Il-brimba kbira tal-widien, as it is known in Maltese, is an impressive spider with a strikingly coloured abdomen. The females, which are much larger than the males, have a body length of around 25mm, a flattened underside and a large posterior. The abdomen is striped with alternating black and yellow lines. It is not smooth but has a jagged appearance and has deep furrows. This trait is what gives this spider the name of lobata. Its long legs, which reach around 40mm in length, are also banded pale yellow and black. The males, measuring only 7mm in body length, are very similar to the female – although their abdomen does not have the characteristic lobes.
As all spiders do, this specimen possesses glands within its abdomen capable of secreting a fluid which hardens and forms silky threads. These filaments are spun into beautiful webs. Webs act as nets to capture prey, as a mode of transport and to safeguard them from falling. The large webs of the Lobed Argiope are spherical, slightly inclined and have a prominent zig-zag web decoration. It is thought that this particular web pattern plays the dual role of attracting prey and possibly even preventing its destruction by larger animals.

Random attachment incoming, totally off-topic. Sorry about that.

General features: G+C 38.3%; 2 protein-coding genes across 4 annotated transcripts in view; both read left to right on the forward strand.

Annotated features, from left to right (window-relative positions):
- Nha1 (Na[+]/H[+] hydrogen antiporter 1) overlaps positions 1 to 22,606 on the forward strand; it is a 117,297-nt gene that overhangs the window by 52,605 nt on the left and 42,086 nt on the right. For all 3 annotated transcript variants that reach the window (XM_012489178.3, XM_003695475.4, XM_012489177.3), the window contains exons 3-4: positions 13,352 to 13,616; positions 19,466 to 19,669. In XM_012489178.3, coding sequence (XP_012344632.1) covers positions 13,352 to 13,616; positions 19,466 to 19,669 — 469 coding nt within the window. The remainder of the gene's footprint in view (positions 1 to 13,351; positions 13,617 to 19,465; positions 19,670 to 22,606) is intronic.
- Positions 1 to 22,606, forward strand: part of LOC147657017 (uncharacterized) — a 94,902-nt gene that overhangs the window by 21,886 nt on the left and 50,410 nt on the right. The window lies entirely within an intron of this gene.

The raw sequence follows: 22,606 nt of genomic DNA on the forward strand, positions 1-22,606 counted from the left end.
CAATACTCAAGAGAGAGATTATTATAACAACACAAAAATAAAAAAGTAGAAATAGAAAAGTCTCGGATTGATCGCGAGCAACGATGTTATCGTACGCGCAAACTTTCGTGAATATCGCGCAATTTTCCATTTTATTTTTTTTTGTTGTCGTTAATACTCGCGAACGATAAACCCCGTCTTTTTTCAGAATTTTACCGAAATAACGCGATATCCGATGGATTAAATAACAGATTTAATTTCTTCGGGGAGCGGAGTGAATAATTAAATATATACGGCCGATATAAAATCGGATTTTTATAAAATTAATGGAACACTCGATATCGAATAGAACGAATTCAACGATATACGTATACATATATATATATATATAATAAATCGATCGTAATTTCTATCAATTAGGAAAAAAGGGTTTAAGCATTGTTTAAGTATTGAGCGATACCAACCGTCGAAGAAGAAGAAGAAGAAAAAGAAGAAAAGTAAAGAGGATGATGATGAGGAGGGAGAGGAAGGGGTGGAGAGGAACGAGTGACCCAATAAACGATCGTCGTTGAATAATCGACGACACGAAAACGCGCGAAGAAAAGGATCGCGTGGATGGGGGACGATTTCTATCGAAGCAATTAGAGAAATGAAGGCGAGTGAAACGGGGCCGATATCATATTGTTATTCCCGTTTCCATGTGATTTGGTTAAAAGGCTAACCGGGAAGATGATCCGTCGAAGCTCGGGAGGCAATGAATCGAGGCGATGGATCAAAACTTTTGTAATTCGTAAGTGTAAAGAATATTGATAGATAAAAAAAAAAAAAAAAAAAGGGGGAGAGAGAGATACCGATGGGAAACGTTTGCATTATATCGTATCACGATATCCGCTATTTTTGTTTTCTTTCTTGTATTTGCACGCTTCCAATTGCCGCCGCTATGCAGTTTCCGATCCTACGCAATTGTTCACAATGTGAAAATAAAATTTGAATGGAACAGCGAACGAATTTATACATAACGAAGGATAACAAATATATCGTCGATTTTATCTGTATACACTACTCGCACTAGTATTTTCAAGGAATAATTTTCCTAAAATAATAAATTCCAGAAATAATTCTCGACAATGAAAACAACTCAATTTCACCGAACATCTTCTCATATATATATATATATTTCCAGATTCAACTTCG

The Lobed Argiope, Argiope lobata, is the largest spider on our islands and is frequently found in our valleys and other vegetated areas.
The Lobed Agriope poisons its prey, which are mainly insects, before eating them. However, like for most other spiders, this venom is non-toxic to us humans. This spider forms part of Malta’s species diversity, and we should not harm or collect it; instead we should allow the Lobed Argiope to play its important role in the natural cycle of life.
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The United Nations declared 2010 to be the International Year of Biodiversity. Malta, together with many other countries around the globe, is carrying out a number of initiatives to celebrate life on earth and the value of biodiversity for our lives. We are all invited to take action in 2010 to safeguard the variety of life on earth: Biodiversity.
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